“Hackett To Pieces - The Life Of A Rock Guitarist” (Part One) - by Ted Sayers. Photographs by Alan Perry and Roger Salem.
Steve Hackett is most likely the best known guitarist that Genesis have possessed and in may people’s eyes he was part of the classic line up.
Steve’s career began before Genesis and his solo albums may not exactly sell in the millions but he is definitely one of today’s most innovative players of the guitar. His recording career now spans almost twenty years and no one can accuse him of not taking chances - indeed he seems to relish the risk! To cap it all, he is one of the nicest people in rock music that I have ever had the pleasure to meet.
His debut recording was with a band called Quiet World. Their only album was released in 1969 and was titled The Road. It is rather hard to come by these days and when placed against other records of its time you may be forgiven for forming the opinion that it was too far ahead of its time.
Steve joined Genesis in 1971 and played on eight of their albums: Nursery Cryme (1971), Foxtrot (1972), Live (1973), Selling England By The Pound (1973), The Lamb Lies Down On Broadway (1974), A Trick Of The Tail (1976), Wind & Wuthering (1976), Seconds Out (1977). His distinctive style developed during his six or seven years with the band and since he has left, he has continued to build on that style.
He took a major gamble in leaving Genesis in 1977 to go solo. This was mainly due to the fact that Steve felt that not enough of his material was being used. Genesis now consisted of a band of three writer/musicians (Phil didn’t write much until later) and therefore Steve maybe felt that his style was being cramped. He had managed to get some of this material out of his system two year previously with the first solo album by any member of Genesis. This was titled: The Voyage Of The Acolyte (1975) and was recorded while Genesis were deliberating on a future minus Peter Gabriel.
Voyage… includes contributions from Phil and Mike (Phil sings on Star Of Sirius - a taste of things to come) and in places it is rather hard going but a few plays by the devoted fan soon overcome this and certain tracks begin to stand out. Ace Of Wands and A Tower Struck Down grip the listener by the throat and refuse to let go. So, with the chance taken, Steve embarked on his solo career and the following year saw the release of the eclectic Please Don’t Touch. On October 4th 1978, Steve played his first solo gig at Chateau Neuf in Oslo Norway and his first UK solo gig was a couple of weeks later at Cardiff University.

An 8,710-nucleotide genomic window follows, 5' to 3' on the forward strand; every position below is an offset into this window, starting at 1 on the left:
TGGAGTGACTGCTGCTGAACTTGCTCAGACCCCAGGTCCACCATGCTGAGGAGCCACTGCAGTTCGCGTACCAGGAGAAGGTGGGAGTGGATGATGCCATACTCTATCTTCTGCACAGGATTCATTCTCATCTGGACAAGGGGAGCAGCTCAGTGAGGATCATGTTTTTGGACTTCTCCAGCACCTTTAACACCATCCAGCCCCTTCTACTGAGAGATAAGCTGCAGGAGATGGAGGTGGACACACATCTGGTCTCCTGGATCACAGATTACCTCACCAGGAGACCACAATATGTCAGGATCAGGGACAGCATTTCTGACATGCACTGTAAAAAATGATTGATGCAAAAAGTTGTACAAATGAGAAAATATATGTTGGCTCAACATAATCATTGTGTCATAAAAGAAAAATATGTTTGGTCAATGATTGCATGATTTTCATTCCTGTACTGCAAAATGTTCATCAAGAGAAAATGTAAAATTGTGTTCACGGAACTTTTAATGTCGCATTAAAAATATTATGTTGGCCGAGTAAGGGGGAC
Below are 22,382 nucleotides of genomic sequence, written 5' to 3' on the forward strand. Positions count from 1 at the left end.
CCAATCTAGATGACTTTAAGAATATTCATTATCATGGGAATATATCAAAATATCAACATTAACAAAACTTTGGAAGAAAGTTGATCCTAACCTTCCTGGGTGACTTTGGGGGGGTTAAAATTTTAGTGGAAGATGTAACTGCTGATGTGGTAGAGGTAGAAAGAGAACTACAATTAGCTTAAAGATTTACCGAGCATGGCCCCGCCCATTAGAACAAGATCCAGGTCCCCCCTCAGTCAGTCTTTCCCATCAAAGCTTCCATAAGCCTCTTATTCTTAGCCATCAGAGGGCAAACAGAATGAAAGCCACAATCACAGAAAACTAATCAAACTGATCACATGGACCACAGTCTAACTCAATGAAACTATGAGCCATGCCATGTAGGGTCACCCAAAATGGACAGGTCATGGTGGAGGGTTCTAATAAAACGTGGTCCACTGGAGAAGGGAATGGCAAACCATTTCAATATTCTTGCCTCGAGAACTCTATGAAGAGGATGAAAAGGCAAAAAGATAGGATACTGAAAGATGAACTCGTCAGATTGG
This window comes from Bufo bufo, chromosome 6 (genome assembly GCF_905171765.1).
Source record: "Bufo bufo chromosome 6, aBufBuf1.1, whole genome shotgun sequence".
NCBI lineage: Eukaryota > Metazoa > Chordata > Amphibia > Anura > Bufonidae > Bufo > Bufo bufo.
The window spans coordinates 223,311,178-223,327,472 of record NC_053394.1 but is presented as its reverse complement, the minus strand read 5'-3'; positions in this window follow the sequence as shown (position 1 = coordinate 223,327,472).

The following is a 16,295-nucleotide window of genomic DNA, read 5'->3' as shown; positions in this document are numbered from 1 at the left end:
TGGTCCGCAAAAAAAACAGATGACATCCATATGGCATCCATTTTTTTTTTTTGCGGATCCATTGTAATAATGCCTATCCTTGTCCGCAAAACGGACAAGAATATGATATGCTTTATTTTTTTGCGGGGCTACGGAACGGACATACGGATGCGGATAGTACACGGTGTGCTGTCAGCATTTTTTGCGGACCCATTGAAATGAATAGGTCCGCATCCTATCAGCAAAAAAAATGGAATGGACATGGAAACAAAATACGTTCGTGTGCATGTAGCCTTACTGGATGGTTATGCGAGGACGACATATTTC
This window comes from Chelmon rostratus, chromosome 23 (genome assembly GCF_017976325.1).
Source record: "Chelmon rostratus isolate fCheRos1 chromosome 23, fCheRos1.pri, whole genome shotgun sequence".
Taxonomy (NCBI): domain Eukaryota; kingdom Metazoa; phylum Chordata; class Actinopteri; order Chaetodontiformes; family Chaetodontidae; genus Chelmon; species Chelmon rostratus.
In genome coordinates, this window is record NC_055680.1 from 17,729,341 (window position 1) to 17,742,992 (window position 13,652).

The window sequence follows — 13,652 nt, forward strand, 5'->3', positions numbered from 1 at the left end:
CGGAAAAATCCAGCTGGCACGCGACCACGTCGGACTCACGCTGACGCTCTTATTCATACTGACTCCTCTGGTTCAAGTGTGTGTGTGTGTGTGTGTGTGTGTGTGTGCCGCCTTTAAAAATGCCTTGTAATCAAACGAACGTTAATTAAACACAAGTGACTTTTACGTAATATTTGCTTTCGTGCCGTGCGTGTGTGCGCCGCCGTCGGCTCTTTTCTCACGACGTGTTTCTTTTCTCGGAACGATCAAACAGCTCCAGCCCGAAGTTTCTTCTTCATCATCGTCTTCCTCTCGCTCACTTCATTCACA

|Please Don’t Touch whilst holding Steve’s style and character developed with Genesis, was very varied in mood and almost schizophrenic. Witness the change in mood between the rocking (and ear-splitting) title track and the moving ballad, Hoping Love Will Last sung by Randy Crawford.|
The album was recorded by Steve with the help of a few session musicians including the aforementioned Randy Crawford, Richie Havens; two members of Kansas, and his old partner in crime from Genesis; Chester Thompson among others. The album is mostly instrumental but Steve did put in a few backing vocals on some of the songs. Two singles were released: How Can I?/Kim and Narnia (with a different vocalist)/Please Don’t Touch. Steve formed a band of musicians simply as the means of playing live but obviously, could not use any of the session musicians from the LP with the exception of his brother John on flute.
Here Steve formed a band which ended up recording his next two albums and one of the musicians; Nick Magnus remained with Steve until very recently. The band were: Dik Cadbury (bass), Peter Hicks (Vocals), John Hackett (Flute/Bass Pedals), Nick Magnus (Keyboards), John Shearer (Drums/Percussion), and Steve himself on guitar.
On the Please Don’t Touch Tour, they premiered a couple of as yet unrecorded songs; Clocks and Spectral Mornings and they even performed a rock and roll version of I Know What I Like. So Steve took the band into the studio and the result was the beautiful Spectral Mornings which was released to critical acclaim in 1979.
This was a slightly more consistent album in respect of style and once more Steve took top the road with a very impressive stage show. Once more two singles were culled from the album, these were: Every Day/Lost Time In Cordoba and Clocks/Acoustic Set (live). The 12” also contained a live version of Tigermoth. This latter was Steve’s first 12” single.
Steve and his band also played a prestigious guest spot at the Reading Festival in August 1979 before returning to the studio to record Defector. This was released in 1980 and was once again very impressive with some very colourful musical images. Again he went straight back out on the road to promote the album and its two singles: The Show/Hercules Unchained and Sentimental Institution/The Toast. The latter being a homage to the Big Band days of Artie Shaw. Steve could never be accused of narrow mindedness!
Sadly, this was the end of the road for this band of musicians and Steve stripped the sound down and returned to the studios with only Nick Magnus and John Hackett. For Cured he used a drum machine and just the above mentioned musicians to augment himself.
Part Two next time…